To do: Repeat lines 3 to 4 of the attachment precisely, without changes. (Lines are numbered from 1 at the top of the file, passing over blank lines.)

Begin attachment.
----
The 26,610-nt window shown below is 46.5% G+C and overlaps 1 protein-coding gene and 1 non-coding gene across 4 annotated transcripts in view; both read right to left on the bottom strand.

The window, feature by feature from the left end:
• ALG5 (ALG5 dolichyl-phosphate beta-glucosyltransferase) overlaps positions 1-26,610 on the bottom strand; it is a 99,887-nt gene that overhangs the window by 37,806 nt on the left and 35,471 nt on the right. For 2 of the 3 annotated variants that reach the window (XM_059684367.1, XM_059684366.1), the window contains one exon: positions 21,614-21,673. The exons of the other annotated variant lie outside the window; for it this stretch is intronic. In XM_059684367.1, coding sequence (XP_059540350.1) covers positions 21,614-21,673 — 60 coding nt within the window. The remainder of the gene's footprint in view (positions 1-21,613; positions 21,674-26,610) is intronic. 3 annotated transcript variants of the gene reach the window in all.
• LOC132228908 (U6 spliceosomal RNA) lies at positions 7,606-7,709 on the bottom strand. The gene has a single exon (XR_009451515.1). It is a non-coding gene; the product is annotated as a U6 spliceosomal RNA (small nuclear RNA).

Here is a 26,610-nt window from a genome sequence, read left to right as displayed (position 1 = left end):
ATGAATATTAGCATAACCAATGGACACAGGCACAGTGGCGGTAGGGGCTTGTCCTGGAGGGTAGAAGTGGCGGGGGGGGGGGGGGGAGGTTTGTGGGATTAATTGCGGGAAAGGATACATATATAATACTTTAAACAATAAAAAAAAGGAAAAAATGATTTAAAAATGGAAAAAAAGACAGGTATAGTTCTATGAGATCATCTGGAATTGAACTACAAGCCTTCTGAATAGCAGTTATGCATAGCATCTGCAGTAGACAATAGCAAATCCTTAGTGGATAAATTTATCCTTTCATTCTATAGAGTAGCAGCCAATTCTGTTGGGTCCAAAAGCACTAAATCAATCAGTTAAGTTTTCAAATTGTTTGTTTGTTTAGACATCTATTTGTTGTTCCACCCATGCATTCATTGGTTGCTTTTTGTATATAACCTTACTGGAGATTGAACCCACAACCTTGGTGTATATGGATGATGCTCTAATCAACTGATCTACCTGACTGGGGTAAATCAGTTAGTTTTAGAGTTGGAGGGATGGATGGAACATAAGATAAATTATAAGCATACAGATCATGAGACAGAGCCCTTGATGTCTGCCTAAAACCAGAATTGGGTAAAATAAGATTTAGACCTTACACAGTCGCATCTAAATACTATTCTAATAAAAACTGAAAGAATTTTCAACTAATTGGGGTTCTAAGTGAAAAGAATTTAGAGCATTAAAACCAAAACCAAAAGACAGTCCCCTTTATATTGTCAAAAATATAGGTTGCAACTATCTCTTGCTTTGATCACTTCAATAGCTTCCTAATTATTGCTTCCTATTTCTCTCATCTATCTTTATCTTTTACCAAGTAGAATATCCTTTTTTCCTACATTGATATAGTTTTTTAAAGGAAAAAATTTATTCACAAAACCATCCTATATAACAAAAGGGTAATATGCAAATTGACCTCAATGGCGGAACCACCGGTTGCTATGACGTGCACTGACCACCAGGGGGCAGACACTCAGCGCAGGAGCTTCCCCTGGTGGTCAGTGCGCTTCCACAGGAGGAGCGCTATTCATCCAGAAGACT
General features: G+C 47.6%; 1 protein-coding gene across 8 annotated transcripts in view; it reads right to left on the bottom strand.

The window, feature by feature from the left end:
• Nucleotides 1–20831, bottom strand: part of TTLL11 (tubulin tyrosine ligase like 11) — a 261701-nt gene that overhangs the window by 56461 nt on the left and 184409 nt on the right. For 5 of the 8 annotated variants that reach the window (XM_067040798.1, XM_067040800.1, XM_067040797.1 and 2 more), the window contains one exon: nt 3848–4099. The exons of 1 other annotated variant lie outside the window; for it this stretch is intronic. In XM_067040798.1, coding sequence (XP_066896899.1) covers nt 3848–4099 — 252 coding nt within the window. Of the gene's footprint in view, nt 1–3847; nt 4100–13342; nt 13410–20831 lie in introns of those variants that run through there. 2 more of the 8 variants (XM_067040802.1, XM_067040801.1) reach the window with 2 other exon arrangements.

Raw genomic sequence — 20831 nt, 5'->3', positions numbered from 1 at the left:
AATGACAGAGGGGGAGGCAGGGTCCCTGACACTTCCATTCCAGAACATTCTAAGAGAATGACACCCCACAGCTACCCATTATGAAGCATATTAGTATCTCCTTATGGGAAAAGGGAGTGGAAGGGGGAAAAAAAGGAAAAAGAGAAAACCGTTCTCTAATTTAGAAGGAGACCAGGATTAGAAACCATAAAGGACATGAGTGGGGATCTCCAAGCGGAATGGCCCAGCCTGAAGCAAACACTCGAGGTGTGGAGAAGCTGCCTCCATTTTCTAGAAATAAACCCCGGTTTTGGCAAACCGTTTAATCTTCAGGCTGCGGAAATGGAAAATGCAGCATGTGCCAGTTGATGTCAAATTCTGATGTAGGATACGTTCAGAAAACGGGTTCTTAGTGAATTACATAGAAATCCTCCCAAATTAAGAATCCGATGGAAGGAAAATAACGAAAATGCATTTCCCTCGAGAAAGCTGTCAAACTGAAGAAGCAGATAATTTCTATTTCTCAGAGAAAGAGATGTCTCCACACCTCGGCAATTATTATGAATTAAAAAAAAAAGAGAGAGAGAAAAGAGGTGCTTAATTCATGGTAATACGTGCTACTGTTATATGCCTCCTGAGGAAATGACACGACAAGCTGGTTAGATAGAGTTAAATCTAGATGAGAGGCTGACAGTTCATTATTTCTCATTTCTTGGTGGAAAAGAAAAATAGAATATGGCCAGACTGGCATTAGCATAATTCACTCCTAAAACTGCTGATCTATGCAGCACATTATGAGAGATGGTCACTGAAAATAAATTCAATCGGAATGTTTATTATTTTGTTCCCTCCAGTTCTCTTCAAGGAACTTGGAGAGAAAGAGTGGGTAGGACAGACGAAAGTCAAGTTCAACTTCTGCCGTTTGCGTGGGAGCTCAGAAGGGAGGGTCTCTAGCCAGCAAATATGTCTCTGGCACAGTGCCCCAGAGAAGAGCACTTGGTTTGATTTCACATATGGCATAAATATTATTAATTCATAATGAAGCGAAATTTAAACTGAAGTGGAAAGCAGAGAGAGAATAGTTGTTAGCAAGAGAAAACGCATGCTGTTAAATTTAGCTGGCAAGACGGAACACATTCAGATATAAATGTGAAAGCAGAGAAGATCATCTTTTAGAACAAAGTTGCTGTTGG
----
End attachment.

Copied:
• ALG5 (ALG5 dolichyl-phosphate beta-glucosyltransferase) overlaps positions 1-26,610 on the bottom strand; it is a 99,887-nt gene that overhangs the window by 37,806 nt on the left and 35,471 nt on the right. For 2 of the 3 annotated variants that reach the window (XM_059684367.1, XM_059684366.1), the window contains one exon: positions 21,614-21,673. The exons of the other annotated variant lie outside the window; for it this stretch is intronic. In XM_059684367.1, coding sequence (XP_059540350.1) covers positions 21,614-21,673 — 60 coding nt within the window. The remainder of the gene's footprint in view (positions 1-21,613; positions 21,674-26,610) is intronic. 3 annotated transcript variants of the gene reach the window in all.
• LOC132228908 (U6 spliceosomal RNA) lies at positions 7,606-7,709 on the bottom strand. The gene has a single exon (XR_009451515.1). It is a non-coding gene; the product is annotated as a U6 spliceosomal RNA (small nuclear RNA).